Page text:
Lost hair, lost memories

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Here’s a picture of Brian Wallace flying his true colors Thursday night at Moore College. I had to share his great look.

Wallace, who’s the director of exhibitions there, was presiding over a closing reception for the two summer artists-in-residence in the galleries, one of those weekday events when it’s not clear that anyone is going to show up (some did).

The two artists–Jennifer Blazina and Elena Fajt–had spent the summer using the Levy and Paley Galleries at Moore as a hybrid studio/exhibition space. Fajt, in her show “More Hair?,” collected hair clippings that people donated and figured out a wide variety of ways to use them. Blazina, in her show “Re-Collect,” cast molds that incorporated old pictures.

Hair, once it’s cut off a head, loses its bounce. It suggests loss and death and scalpings. And Fajt, who is Slovenian, recognizes that the material is, well, rather off-putting. In fact, some of the work directly confronts its transgressive nature, such as the piece that urges you to touch and move the hair pillar from one pedestal to the other. She even had a survey to collect people’s reactions to the use of hair (image, “/Do Not/ Touch”).

I recently had a conversation with a friend who lives in Hilo, and he was talking about the number of people who completely remove all their body hair, and all I could think of was how sad that people had become so visually cued, thanks to television and the movies, that they had forgotten about the pleasures of touch.

The bear-rug shapes suggested our affinity with animals and hair as fur. They also had a nice mappy quality up there on the wall. (To have put them on the floor would have been transgressive, indeed.)

Fajt had a number of surprising moves in her use of hair, including freezing it in large blocks of ice that we got to watch melt. Here’s a piece like a capped ice-block bollard, out on the sidewalk. The indoor ice cube, with paper towels beneath to absorb the drips, was more demure and was named “Passing of Time/Ice.”

For all the creativity, I came away looking for more content.

Blazina, who teaches at Drexel, had shown some work about a year ago at Spector Gallery. Since then, she has worked her way out of a crowd of tiny, portraits of the dead in tiny cast plaster frames that lacked the poetry needed to counteract the sense of lives dried, wasted and lost.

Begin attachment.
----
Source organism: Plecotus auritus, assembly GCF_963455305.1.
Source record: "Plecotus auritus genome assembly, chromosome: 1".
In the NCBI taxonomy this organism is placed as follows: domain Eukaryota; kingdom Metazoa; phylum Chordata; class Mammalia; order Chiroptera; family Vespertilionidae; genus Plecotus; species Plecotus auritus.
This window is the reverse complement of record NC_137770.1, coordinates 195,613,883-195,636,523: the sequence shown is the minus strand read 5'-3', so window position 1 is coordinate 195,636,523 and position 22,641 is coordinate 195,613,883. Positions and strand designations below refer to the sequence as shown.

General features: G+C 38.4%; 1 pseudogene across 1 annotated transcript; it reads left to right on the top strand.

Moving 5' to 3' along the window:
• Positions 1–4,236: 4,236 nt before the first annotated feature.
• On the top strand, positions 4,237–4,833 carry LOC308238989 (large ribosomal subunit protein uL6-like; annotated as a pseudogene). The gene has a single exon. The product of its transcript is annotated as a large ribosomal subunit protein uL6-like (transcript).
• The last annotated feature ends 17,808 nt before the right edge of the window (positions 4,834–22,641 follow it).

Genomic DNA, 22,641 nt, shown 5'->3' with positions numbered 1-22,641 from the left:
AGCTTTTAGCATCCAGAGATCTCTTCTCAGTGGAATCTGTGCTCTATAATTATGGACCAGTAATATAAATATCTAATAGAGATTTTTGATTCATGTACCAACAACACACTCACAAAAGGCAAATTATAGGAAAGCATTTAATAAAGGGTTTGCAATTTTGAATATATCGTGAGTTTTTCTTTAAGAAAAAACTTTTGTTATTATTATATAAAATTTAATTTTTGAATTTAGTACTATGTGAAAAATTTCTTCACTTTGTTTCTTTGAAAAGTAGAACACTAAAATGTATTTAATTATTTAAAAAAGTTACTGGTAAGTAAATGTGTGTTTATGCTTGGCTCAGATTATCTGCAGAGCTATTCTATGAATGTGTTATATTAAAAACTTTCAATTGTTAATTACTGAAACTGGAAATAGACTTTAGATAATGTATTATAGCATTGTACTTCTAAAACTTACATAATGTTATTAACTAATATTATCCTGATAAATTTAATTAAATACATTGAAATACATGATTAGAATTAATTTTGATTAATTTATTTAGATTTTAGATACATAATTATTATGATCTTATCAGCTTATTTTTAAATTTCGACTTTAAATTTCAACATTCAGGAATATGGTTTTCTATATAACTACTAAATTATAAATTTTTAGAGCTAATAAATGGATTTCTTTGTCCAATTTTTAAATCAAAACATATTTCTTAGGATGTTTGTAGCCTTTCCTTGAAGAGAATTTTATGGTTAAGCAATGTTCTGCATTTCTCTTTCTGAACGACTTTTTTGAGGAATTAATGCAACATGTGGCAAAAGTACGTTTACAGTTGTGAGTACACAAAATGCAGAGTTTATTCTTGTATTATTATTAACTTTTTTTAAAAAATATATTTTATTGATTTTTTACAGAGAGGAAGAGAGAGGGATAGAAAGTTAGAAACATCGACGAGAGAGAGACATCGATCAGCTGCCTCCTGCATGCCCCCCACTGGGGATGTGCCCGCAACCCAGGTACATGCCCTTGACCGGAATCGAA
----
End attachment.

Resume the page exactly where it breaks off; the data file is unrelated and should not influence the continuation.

Blazina is still using the same labor-intensive process of combining screen prints she makes of old photographic portraits with casts of old picture frames. The work takes on greater interest with transparent media, the pictures embedded through thick layers of glass or rubber (image, “Class of 1940, cast glass, screen print, steel).

Her series filled the wall spaces with multiples. I especially liked the yearbook portraits under glass and the little room filled from floor to ceiling with splayed-open lockets. There was a sad claustrophobia in the tiny space with the yellowy-brown, rubber lockets. But the material was also funny. And the open lockets, unable to close and hold a secret love, reminded me of Mickey Mouse ears (image, “Memento Mori,” cast rubber, screen print, silk cord).

By the way, look closely at that picture at the top of Wallace and you will see he’s got one of the lockets around his neck.

Outside, there’s a flag from Angie Evans that will fly until Aug. 12, then to be replaced by another artist’s contribution (Wallace isn’t telling whose, yet). The flags are part of a series called “Temporary Allegiance,” curated by Philip von Zweck. A small number of artists responded to the open call for submissions at this time when flag waving seems to be disturbing the peace. Each flag will hang for one week at a time and afterward, all the flags will be shown as a group. This one, named “What’s that Flag?” is a big question mark.

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